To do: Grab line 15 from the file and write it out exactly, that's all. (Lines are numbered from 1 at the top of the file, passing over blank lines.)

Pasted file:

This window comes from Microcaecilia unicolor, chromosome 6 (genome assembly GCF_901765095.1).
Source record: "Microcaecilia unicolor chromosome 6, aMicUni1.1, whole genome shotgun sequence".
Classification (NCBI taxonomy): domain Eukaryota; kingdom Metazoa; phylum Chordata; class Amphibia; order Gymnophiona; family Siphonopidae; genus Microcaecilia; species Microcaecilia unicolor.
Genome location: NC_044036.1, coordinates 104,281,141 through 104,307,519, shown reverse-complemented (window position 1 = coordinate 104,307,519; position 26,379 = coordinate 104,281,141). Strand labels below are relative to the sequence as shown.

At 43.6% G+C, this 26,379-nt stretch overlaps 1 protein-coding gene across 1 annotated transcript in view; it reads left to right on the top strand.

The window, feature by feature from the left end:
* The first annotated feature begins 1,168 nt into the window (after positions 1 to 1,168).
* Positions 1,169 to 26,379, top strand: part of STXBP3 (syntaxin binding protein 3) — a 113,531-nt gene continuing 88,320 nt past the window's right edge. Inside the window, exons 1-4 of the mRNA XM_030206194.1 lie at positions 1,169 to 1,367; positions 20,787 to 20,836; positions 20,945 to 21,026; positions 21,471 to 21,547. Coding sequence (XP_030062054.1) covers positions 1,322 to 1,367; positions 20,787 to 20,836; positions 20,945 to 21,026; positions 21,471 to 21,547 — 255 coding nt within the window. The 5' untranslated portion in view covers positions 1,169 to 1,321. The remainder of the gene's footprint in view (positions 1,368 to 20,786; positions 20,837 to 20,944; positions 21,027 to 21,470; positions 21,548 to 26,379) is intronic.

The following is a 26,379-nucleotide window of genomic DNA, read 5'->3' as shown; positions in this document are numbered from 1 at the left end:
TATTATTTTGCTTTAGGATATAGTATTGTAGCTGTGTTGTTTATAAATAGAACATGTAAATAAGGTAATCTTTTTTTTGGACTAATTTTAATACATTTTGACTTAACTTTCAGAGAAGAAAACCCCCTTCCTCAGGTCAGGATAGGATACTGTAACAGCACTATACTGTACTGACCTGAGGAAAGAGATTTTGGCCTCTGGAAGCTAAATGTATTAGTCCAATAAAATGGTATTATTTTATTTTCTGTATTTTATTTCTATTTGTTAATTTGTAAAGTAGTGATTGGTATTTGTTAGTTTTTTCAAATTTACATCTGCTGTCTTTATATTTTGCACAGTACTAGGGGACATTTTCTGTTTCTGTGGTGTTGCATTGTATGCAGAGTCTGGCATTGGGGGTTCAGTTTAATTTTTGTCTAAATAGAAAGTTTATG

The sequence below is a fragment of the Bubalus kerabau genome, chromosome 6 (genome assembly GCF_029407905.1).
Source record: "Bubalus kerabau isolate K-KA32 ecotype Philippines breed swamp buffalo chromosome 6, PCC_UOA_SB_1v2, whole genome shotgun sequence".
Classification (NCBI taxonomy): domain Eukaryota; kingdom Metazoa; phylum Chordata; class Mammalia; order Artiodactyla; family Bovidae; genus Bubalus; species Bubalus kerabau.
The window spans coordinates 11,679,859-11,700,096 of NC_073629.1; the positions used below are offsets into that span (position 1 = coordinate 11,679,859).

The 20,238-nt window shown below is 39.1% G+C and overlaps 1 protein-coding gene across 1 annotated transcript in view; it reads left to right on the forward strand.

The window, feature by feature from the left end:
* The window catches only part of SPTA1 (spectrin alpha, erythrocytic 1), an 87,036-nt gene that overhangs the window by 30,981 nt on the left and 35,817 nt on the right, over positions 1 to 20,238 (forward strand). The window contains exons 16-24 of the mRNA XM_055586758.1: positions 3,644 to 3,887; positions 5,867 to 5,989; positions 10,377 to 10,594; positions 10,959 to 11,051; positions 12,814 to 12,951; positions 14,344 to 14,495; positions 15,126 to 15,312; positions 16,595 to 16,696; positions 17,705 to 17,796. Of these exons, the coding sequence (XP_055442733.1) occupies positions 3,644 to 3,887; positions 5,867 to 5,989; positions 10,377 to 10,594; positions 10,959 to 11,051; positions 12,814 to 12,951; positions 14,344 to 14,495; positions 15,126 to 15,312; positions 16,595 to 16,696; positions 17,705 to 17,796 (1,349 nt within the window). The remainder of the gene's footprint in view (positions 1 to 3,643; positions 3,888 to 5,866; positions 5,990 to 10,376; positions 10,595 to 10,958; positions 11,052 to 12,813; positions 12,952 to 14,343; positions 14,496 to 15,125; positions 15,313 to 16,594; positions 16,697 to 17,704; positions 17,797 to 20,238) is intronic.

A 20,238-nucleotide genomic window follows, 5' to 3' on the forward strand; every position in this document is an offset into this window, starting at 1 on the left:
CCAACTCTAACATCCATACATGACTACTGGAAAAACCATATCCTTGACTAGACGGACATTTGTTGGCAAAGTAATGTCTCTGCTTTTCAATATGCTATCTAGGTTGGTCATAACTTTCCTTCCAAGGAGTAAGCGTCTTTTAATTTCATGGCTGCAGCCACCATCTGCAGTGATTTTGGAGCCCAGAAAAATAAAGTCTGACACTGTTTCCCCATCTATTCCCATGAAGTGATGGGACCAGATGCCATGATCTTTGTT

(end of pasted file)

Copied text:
The 20,238-nt window shown below is 39.1% G+C and overlaps 1 protein-coding gene across 1 annotated transcript in view; it reads left to right on the forward strand.